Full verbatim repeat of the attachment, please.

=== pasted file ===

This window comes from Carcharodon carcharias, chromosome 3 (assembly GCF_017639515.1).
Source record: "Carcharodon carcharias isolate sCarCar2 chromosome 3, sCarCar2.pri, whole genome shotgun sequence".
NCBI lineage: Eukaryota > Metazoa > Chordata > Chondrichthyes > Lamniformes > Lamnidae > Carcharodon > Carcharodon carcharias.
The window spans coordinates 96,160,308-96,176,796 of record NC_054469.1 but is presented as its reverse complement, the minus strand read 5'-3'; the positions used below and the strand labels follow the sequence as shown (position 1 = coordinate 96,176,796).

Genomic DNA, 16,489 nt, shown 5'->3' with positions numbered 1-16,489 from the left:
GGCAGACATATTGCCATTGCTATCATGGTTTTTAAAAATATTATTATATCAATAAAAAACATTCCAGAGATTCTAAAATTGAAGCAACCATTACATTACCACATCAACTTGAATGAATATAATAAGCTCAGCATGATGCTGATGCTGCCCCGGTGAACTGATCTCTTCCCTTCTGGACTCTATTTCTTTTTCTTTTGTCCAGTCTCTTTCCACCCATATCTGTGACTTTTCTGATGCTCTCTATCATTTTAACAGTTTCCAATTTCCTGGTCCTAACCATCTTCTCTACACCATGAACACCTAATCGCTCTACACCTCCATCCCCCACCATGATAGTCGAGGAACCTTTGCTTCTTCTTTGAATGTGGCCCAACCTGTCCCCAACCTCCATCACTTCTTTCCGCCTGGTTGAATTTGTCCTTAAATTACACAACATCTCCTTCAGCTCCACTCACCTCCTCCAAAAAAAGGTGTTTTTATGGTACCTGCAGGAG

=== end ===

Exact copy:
This window comes from Carcharodon carcharias, chromosome 3 (assembly GCF_017639515.1).
Source record: "Carcharodon carcharias isolate sCarCar2 chromosome 3, sCarCar2.pri, whole genome shotgun sequence".
NCBI lineage: Eukaryota > Metazoa > Chordata > Chondrichthyes > Lamniformes > Lamnidae > Carcharodon > Carcharodon carcharias.
The window spans coordinates 96,160,308-96,176,796 of record NC_054469.1 but is presented as its reverse complement, the minus strand read 5'-3'; the positions used below and the strand labels follow the sequence as shown (position 1 = coordinate 96,176,796).

Genomic DNA, 16,489 nt, shown 5'->3' with positions numbered 1-16,489 from the left:
GGCAGACATATTGCCATTGCTATCATGGTTTTTAAAAATATTATTATATCAATAAAAAACATTCCAGAGATTCTAAAATTGAAGCAACCATTACATTACCACATCAACTTGAATGAATATAATAAGCTCAGCATGATGCTGATGCTGCCCCGGTGAACTGATCTCTTCCCTTCTGGACTCTATTTCTTTTTCTTTTGTCCAGTCTCTTTCCACCCATATCTGTGACTTTTCTGATGCTCTCTATCATTTTAACAGTTTCCAATTTCCTGGTCCTAACCATCTTCTCTACACCATGAACACCTAATCGCTCTACACCTCCATCCCCCACCATGATAGTCGAGGAACCTTTGCTTCTTCTTTGAATGTGGCCCAACCTGTCCCCAACCTCCATCACTTCTTTCCGCCTGGTTGAATTTGTCCTTAAATTACACAACATCTCCTTCAGCTCCACTCACCTCCTCCAAAAAAAGGTGTTTTTATGGTACCTGCAGGAG